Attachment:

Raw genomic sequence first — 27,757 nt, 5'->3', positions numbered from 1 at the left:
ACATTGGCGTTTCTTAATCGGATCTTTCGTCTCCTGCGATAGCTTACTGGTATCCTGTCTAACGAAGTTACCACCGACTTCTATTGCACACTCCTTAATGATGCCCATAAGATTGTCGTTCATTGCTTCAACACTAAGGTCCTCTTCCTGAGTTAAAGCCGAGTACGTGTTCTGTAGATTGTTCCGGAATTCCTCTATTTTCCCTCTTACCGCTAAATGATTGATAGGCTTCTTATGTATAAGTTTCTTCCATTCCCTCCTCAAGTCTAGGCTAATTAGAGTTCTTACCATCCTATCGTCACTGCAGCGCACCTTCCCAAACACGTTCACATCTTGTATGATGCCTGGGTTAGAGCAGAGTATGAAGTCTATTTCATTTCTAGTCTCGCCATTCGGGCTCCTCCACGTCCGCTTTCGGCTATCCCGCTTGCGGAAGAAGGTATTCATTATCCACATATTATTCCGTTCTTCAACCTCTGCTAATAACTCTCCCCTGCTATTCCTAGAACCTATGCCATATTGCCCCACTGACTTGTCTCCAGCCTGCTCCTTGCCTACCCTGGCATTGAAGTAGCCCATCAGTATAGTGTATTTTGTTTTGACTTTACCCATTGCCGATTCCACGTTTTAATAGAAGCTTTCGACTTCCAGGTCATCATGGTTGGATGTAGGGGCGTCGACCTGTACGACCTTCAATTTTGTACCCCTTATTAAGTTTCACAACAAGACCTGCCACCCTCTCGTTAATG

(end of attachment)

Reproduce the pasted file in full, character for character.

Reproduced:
Raw genomic sequence first — 27,757 nt, 5'->3', positions numbered from 1 at the left:
ACATTGGCGTTTCTTAATCGGATCTTTCGTCTCCTGCGATAGCTTACTGGTATCCTGTCTAACGAAGTTACCACCGACTTCTATTGCACACTCCTTAATGATGCCCATAAGATTGTCGTTCATTGCTTCAACACTAAGGTCCTCTTCCTGAGTTAAAGCCGAGTACGTGTTCTGTAGATTGTTCCGGAATTCCTCTATTTTCCCTCTTACCGCTAAATGATTGATAGGCTTCTTATGTATAAGTTTCTTCCATTCCCTCCTCAAGTCTAGGCTAATTAGAGTTCTTACCATCCTATCGTCACTGCAGCGCACCTTCCCAAACACGTTCACATCTTGTATGATGCCTGGGTTAGAGCAGAGTATGAAGTCTATTTCATTTCTAGTCTCGCCATTCGGGCTCCTCCACGTCCGCTTTCGGCTATCCCGCTTGCGGAAGAAGGTATTCATTATCCACATATTATTCCGTTCTTCAACCTCTGCTAATAACTCTCCCCTGCTATTCCTAGAACCTATGCCATATTGCCCCACTGACTTGTCTCCAGCCTGCTCCTTGCCTACCCTGGCATTGAAGTAGCCCATCAGTATAGTGTATTTTGTTTTGACTTTACCCATTGCCGATTCCACGTTTTAATAGAAGCTTTCGACTTCCAGGTCATCATGGTTGGATGTAGGGGCGTCGACCTGTACGACCTTCAATTTTGTACCCCTTATTAAGTTTCACAACAAGACCTGCCACCCTCTCGTTAATG